Posts in this series
- A New Guide to the Old Testament - Introduction
- A New Guide to the Old Testament - Order of the Canon
- A New Guide to the Old Testament - Setting
- A New Guide to the Old Testament - Transmission
- A New Guide to the Old Testament - Purpose
- A New Guide to the Old Testament - Christian Benefits
- A New Guide to the Old Testament - Reading Old Testament Stories
- A New Guide to Old Testament - Reading Old Testament Laws
- A New Guide to the Old Testament - Reading Old Testament Poetry
Growing up in church, I spend many hours sitting in services trying to occupy myself. I wasn’t allowed to fall asleep, even during a very long prayer. And I couldn’t focus on the pastor; too often it would lead to the already-forbidden sleep.
So I started reading the Bible. It was a kids Bible, with bright colors on the front, detailed maps in the back, and colorful tips scattered throughout the text. Somehow I found my way to the Old Testament judges, and I stayed there. All these stories about stabbing fat kings and chopping up dead women were way better than anything I was allowed to watch on TV or in the movies!
Many of the famous stories and characters from the Bible are found in the Old Testament: Moses, David, Jonah, Daniel. I learned about each from Sunday School flannelgraphs, storytime with my family, and Veggie Tales adaptations. But that’s all the Old Testament was to me: a bunch of stories. I had no idea what they meant, or how they affected my life.
How Do We View the Old Testament?
I’ve heard similar tales from both students and adults—all who grew up in the church. The Old Testament is just a collection of stories, akin to a religious Aesop’s fables. If these stories do have an application, it is typically moralistic and exemplary in nature; be daring like Daniel, brave like David, and obedient like Esther.
These views are also found in the preaching and teaching of churches. In many churches, when the Old Testament is discussed there can be an overemphasis in four areas:
- Narratives. As discussed above, these Old Testament stories are fodder for Sunday School classes, using them to teach children morals.
- Creation and Fall of Man. Lots of attention is paid to the beginning of the Bible, specifically the description of creation and the fall in Genesis 1–3. But these chapters are not always studied in their context (Genesis 1–11), nor are they seen in light of other Old Testament creation passages (Job 38–41; Psalm 104).
- Rise and Fall of Israel. The stories of Israel’s rescue from Egypt, settlement in the Promised Land, establishment of the kingdom, and the exile of the people is often told as a backdrop to the New Testament. This suggests that it is mere background info, describing the history of the nation through which Jesus would be born.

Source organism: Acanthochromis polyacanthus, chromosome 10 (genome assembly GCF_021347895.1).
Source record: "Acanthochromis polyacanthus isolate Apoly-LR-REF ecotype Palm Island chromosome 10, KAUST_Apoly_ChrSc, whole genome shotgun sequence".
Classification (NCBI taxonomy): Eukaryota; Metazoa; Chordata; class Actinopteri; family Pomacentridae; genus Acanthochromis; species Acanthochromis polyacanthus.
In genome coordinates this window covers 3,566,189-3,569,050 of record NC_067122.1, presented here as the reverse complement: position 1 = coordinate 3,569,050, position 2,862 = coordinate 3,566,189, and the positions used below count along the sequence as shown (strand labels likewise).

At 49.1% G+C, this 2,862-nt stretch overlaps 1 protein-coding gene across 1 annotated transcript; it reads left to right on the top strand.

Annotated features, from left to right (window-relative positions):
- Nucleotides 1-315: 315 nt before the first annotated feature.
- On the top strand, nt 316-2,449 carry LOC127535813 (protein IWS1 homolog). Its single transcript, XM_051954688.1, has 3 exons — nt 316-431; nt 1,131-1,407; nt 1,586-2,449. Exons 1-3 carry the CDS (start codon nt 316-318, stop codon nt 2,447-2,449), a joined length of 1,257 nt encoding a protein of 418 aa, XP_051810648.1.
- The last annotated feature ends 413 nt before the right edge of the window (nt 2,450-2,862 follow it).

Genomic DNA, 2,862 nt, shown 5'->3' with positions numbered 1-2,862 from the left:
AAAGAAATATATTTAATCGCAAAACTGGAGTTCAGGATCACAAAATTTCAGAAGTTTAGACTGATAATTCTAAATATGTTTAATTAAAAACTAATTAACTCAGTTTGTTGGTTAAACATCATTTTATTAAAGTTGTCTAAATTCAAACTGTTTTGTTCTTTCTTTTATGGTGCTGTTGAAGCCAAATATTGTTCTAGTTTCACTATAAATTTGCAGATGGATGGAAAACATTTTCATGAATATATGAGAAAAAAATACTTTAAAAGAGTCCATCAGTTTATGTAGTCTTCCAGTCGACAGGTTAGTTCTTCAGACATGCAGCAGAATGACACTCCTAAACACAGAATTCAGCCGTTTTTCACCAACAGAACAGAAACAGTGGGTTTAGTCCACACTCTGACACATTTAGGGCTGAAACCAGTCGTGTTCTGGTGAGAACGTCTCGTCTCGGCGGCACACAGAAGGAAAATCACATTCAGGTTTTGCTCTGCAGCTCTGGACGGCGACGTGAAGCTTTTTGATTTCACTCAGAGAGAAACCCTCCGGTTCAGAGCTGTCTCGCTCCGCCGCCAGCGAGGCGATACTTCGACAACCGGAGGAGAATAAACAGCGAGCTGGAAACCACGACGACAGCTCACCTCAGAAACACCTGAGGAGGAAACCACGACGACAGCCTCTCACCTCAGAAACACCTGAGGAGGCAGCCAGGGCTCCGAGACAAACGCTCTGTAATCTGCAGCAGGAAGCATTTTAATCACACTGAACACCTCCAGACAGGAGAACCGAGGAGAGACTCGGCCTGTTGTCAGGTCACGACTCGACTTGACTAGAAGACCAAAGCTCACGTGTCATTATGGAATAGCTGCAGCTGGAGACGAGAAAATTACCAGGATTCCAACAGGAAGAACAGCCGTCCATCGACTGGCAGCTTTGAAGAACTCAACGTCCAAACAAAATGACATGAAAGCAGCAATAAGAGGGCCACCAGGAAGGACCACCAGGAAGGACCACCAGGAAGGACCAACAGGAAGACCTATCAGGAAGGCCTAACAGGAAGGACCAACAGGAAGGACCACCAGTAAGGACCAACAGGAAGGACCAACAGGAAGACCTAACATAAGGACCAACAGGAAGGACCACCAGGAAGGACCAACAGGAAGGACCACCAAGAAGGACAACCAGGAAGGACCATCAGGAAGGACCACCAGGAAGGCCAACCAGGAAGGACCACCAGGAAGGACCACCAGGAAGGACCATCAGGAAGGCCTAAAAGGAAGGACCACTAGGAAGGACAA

- Prophecies concerning Jesus and end times. The Old Testament prophets are torn apart, only so we can use the prophecies relevant to Jesus’ first and second advents. Context for the prophecies are noted only as background.
This results in a neglect of large swaths of the Old Testament. In many churches, there has not been a compelling sermon or lesson from Song of Songs in some time. We pick and choose our way through the Psalms, embracing the psalms of praise and comfort, while keeping psalms describing pain and anguish at an arm’s length. And in our personal Bible readings, we would love to gloss over the Levitical laws, unless we find a modern-day application.
Why Do We Neglect the Old Testament?
Both collectively and individually, we do not spend enough time on the Old Testament. As I talk to people about this, three reasons explain our neglect for the Old Testament:
- Lack of understanding. The Old Testament can be confusing and difficult to understand, with unpronounceable names, funny customs, and strange poetry. Society as a whole is moving away from reading and understanding poetry from 100 years ago, let alone poetry written 3,000 years ago!
- Greater Importance of the New Testament. The New Testament is where Jesus is born, teaches, heals, dies, and rises from the grave. And the epistles are seen as the bedrock of the church. This is often seen as more suited for Sunday morning sermons than the Old Testament prophecies.
- Lack of Clear, Unified View of the Old Testament. To many, the Old Testament lakes a cohesive structure. You may have memorized the order of the books, and you might have a general grasp of the narrative timeline, but still question how all the prophets fit in, or what purpose Ecclesiastes fills.
A New Guide to the Old Testament
For all these reasons, I am starting a new series on the blog, called A New Guide to the Old Testament. Through this series, featuring a new post each Wednesday, my goal is to help alleviate some of the reasons for neglecting the Old Testament.
For lack of understanding, I will look at the composition, genres, authors, and historicity of the Old Testament. With regards to the greater importance of the NT, we will see how God’s redemptive plan is rooted in the Old Testament. And to help alleviate the lack of a clear, unified view, we will turn to the purpose and structure of the Old Testament.
My hope is that this series will help you better understand and engage the Old Testament. You will see the Old Testament’s purpose as a Christian text, and how it was used as the Scripture of Jesus and the apostles. Finally, I pray you will catch a glimpse of how God reveals himself and his redemption plan throughout the testament.